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Cooking is an Independent Living Skill most of us need even in this "grab and go" world.  Yet many students who are blind or visually impaired do not have this experience until much later in life.  Perhaps their teachers don't have time to work on this at school and parents may not feel comfortable providing this instruction at home because of safety concerns or uncertainty about how to adapt preparation.

Cooking is more than just creating basic sustenance.  For many of us cooking and meal planning is a hobby, a social outlet, and a way to promote health. It is also an important area included in the Expanded Core Curriculum.

If you are just beginning to teach your child or student how to cook you may want to consult with your teacher of students with visual impairments about techniques and adapted devices.  You may also want to read Franziska Naughton's and Sharon Sacks' article, Hey What's Cooking: A Kitchen Curriculum for the Parents of Visually Impaired Children and Holly Cooper's and Kate Moss' article, Get Out in the Kitchen and Rattle Them Pots and Pans.  Another wonderful resource you may want to view is Petra Hubbard's webinar on Independent Living Skills, which includes some information about techniques for teaching ILS including some tips for cooking.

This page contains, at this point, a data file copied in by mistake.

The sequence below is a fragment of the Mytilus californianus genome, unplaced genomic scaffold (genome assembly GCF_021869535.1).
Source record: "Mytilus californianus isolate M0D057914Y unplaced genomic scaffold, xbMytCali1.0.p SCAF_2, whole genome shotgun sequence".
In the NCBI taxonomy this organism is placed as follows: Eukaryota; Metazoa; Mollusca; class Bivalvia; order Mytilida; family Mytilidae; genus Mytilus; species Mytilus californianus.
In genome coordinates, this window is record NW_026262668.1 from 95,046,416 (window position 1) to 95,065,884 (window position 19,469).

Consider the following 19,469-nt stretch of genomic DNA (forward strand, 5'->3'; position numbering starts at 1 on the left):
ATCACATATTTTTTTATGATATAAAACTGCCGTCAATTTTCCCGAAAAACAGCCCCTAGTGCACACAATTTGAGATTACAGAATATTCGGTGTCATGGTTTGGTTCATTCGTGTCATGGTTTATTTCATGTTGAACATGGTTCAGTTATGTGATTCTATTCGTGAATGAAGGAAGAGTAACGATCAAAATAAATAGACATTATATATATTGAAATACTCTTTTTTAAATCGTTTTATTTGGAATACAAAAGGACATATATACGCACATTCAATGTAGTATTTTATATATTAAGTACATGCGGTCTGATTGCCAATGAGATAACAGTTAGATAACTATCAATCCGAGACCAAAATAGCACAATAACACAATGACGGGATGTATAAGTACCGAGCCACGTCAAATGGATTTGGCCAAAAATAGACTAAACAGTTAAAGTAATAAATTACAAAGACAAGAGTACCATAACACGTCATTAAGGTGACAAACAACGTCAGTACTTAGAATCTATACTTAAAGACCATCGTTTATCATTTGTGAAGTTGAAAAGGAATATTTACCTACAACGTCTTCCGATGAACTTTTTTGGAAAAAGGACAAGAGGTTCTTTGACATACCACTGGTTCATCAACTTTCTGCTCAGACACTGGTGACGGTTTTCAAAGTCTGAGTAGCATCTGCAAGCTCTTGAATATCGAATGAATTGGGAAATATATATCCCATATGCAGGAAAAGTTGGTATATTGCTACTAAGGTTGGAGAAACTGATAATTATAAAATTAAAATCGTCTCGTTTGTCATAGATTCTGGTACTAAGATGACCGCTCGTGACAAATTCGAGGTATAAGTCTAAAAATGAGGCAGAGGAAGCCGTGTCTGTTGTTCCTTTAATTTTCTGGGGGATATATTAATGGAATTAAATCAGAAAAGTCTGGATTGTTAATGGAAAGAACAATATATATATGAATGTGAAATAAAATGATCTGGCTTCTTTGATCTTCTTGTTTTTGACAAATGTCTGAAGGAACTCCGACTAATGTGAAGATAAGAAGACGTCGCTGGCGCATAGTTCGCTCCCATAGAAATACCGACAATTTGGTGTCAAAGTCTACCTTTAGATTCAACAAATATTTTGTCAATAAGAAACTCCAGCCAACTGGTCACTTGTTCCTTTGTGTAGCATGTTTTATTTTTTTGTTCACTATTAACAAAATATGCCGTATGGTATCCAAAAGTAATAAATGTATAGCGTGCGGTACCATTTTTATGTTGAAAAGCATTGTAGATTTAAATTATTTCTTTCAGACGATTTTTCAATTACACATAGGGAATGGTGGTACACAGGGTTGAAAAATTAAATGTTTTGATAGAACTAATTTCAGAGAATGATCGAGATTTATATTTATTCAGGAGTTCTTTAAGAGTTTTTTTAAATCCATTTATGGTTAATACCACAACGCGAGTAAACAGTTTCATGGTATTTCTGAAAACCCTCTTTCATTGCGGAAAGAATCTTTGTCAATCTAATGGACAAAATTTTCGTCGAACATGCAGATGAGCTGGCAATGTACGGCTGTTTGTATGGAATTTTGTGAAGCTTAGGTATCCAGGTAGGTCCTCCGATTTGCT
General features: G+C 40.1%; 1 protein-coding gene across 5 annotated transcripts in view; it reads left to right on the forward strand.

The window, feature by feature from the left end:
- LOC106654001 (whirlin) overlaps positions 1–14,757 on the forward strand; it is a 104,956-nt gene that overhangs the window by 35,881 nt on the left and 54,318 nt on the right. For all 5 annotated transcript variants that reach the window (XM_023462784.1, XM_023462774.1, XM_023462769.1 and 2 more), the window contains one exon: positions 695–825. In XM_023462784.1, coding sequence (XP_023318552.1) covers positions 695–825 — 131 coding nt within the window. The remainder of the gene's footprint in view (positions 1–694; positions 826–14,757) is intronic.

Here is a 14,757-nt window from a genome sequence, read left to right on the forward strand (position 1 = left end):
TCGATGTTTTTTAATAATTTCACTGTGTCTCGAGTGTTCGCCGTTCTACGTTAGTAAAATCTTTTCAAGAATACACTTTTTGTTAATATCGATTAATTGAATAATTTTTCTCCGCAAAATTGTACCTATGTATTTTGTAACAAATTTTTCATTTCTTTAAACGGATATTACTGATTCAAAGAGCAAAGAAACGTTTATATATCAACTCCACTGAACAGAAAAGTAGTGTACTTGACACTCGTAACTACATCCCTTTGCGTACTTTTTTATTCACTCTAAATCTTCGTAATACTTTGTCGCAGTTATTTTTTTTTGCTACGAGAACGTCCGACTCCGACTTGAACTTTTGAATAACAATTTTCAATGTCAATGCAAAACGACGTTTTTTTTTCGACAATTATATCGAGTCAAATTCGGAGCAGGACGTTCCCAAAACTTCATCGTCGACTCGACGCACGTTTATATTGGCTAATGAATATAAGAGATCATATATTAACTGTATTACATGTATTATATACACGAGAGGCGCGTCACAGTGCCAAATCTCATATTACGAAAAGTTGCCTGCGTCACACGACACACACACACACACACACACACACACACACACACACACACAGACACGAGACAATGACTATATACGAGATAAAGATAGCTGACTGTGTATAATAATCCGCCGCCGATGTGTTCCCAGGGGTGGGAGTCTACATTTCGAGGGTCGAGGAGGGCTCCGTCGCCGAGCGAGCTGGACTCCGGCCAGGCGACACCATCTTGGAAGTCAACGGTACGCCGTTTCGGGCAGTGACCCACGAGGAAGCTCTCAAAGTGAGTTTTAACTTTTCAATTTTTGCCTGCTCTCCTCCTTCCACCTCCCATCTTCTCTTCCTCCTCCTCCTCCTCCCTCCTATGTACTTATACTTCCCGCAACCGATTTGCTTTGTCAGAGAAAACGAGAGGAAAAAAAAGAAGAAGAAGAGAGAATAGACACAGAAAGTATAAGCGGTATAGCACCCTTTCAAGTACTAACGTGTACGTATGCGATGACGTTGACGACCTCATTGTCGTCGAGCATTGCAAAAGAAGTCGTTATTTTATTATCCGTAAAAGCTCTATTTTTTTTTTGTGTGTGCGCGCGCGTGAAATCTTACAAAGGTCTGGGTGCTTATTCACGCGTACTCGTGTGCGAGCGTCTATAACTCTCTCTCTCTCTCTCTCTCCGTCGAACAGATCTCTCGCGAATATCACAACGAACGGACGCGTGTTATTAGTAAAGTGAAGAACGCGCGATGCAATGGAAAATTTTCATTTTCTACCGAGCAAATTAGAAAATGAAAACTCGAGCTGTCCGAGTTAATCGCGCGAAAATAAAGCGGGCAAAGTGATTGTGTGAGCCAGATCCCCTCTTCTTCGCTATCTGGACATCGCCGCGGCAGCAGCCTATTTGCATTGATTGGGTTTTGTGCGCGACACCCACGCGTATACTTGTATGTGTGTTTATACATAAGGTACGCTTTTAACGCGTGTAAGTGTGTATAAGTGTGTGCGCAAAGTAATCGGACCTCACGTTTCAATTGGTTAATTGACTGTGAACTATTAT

At TSBVI we have collected many easy recipes that you can use with beginning cooks.  These recipes include dishes made with frozen food, boxed foods, breakfast foods, desserts, main dishes, and even grilling recipes for using a George Foreman type grill.  All of these are downloadable and printable in accessible formats.

Banquet (Frozen) Dinner Recipes

Betty Crocker Recipes

Boxed Food Recipes

Breakfast Recipes

Campbell's Soup Recipes

Dessert Recipes

Drink Recipes

Duncan Hines Recipes

Frozen Food Recipes

George Foreman Grill Recipes

Hamburger Helper Recipes

HEB Recipes

Hill Country Fare Recipes

Main Dish Recipes (lunch and dinner)

Pasta Recipes

Soup Recipes

Vegetable Recipes